|Location||301 North Vermont Avenue|
Los Angeles, California
|Owned by||Los Angeles County Metropolitan Transportation Authority|
|Platforms||1 island platform|
|Connections||Los Angeles Metro Bus|
|Bicycle facilities||Metro Bike Share station and racks|
|Architect||Anil Verma Associates & George Stone|
|Opened||June 12, 1999|
Vermont/Beverly station is an underground rapid transit (known locally as a subway) station on the B Line of the Los Angeles Metro Rail system. It is located under Vermont Avenue at its intersection with Beverly Boulevard, after which the station is named, near the border of the Los Angeles neighborhoods of East Hollywood and Wilshire Center.
Vermont/Beverly is a two-story station; the top level is a mezzanine with ticket machines while the bottom is the platform level. The station uses a island platform with two tracks.
|B1||Mezzanine||Faregates, ticket machines, to Entrance/Exit|
|B2||Northbound||← B Line toward North Hollywood (Vermont/Santa Monica)|
|Island platform, doors will open on the left|
|Southbound||B Line toward Union Station (Wilshire/Vermont) →|
B Line trains run every day between approximately 4:30 a.m. and midnight. Trains operate every ten minutes during peak hours Monday through Friday, every twelve minutes during the daytime on weekdays and all day on the weekends after approximately 10 a.m. (with a 15-minute headway early Saturday and Sunday mornings). Night service is every 20 minutes.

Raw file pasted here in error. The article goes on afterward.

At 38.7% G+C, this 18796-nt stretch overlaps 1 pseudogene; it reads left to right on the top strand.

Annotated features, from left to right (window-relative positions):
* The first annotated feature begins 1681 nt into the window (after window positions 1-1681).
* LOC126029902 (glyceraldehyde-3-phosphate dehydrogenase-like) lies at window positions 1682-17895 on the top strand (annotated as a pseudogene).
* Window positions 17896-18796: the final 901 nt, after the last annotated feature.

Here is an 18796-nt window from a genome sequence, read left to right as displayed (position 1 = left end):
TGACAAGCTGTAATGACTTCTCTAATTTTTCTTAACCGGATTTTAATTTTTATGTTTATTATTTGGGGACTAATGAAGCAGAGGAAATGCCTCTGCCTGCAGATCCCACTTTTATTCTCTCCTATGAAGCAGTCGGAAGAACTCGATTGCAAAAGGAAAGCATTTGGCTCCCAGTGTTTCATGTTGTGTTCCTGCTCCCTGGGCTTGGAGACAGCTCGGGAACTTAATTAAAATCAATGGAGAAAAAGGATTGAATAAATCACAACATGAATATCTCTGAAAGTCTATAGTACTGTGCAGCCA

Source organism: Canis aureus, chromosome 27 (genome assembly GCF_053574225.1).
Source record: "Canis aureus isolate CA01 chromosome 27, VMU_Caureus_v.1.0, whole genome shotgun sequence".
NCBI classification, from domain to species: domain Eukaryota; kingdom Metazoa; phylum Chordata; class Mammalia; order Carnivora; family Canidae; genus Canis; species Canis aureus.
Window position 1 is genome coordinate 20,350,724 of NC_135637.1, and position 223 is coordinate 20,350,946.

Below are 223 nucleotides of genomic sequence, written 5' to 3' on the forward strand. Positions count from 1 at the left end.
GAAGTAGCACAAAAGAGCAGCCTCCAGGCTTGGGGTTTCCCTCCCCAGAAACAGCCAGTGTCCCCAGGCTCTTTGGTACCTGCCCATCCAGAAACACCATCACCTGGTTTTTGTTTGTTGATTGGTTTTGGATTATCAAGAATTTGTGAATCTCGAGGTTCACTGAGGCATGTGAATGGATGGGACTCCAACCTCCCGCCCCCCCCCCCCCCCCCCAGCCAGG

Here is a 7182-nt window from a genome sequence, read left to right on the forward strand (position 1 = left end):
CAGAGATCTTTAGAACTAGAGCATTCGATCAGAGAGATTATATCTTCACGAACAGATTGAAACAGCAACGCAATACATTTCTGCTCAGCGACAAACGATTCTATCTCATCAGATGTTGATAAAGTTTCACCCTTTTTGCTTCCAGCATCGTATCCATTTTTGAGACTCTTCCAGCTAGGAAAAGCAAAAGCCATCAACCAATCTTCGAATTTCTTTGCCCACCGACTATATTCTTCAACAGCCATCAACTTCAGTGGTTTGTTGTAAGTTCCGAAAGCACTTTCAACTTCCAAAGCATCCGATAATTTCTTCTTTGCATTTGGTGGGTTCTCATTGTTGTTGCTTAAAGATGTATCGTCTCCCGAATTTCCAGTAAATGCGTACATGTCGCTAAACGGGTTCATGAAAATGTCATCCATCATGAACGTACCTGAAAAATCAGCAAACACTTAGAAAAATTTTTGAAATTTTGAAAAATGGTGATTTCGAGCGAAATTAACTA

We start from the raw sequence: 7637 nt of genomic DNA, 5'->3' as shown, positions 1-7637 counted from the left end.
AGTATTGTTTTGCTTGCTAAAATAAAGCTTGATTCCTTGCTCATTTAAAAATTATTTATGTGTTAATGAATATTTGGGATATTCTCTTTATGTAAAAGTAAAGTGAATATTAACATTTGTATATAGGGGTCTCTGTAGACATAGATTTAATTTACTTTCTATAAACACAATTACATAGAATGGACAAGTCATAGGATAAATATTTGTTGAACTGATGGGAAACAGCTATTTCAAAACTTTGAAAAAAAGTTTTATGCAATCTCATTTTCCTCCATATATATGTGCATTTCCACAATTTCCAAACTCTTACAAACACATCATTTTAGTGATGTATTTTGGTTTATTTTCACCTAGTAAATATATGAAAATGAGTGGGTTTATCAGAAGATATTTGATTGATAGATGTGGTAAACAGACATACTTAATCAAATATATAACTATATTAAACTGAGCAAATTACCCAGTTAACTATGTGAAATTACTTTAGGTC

As of February 20, 2022[update], the following connections are available:
Vermont/Beverly, like many of the B Line stations, was designed by an artist/architect team. For this station, artist George Stone collaborated with architects Anil Verma Associates. Their design features natural-looking rock formations on all levels of the station, which purposefully contrast with the glass-clad columns soaring from the station platform.
Artist George Stone designed the rocks based on the geology of the station location. The artist and architects said they embraced the concept of inserting the uniquely shaped rocks into the traditional shape of a station "box."
The design is meant to remind riders that the station exists within a natural geological setting, while the artificial nature of the rocks recalls the props used on nearby Hollywood sets and the area's theme parks.